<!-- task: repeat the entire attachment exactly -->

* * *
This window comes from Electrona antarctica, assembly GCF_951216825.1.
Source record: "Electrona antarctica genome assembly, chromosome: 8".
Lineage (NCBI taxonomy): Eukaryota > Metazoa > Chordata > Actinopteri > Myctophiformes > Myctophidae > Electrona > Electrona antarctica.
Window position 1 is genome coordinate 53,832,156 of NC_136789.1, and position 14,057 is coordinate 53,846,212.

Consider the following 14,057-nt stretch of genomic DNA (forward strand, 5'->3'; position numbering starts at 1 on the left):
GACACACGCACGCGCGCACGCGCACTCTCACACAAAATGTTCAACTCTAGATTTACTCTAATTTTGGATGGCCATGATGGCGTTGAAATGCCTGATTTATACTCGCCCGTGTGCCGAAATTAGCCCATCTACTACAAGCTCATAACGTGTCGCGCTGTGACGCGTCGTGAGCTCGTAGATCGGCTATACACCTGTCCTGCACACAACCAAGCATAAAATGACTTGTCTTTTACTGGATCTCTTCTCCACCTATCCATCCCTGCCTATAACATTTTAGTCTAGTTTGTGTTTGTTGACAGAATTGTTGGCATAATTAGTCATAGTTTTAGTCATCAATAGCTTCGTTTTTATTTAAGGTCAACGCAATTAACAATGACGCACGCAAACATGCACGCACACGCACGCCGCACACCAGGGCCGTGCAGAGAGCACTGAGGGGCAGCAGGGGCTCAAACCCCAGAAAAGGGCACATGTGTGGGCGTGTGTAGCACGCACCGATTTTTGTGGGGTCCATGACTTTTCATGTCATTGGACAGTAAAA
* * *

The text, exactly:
This window comes from Electrona antarctica, assembly GCF_951216825.1.
Source record: "Electrona antarctica genome assembly, chromosome: 8".
Lineage (NCBI taxonomy): Eukaryota > Metazoa > Chordata > Actinopteri > Myctophiformes > Myctophidae > Electrona > Electrona antarctica.
Window position 1 is genome coordinate 53,832,156 of NC_136789.1, and position 14,057 is coordinate 53,846,212.

Consider the following 14,057-nt stretch of genomic DNA (forward strand, 5'->3'; position numbering starts at 1 on the left):
GACACACGCACGCGCGCACGCGCACTCTCACACAAAATGTTCAACTCTAGATTTACTCTAATTTTGGATGGCCATGATGGCGTTGAAATGCCTGATTTATACTCGCCCGTGTGCCGAAATTAGCCCATCTACTACAAGCTCATAACGTGTCGCGCTGTGACGCGTCGTGAGCTCGTAGATCGGCTATACACCTGTCCTGCACACAACCAAGCATAAAATGACTTGTCTTTTACTGGATCTCTTCTCCACCTATCCATCCCTGCCTATAACATTTTAGTCTAGTTTGTGTTTGTTGACAGAATTGTTGGCATAATTAGTCATAGTTTTAGTCATCAATAGCTTCGTTTTTATTTAAGGTCAACGCAATTAACAATGACGCACGCAAACATGCACGCACACGCACGCCGCACACCAGGGCCGTGCAGAGAGCACTGAGGGGCAGCAGGGGCTCAAACCCCAGAAAAGGGCACATGTGTGGGCGTGTGTAGCACGCACCGATTTTTGTGGGGTCCATGACTTTTCATGTCATTGGACAGTAAAA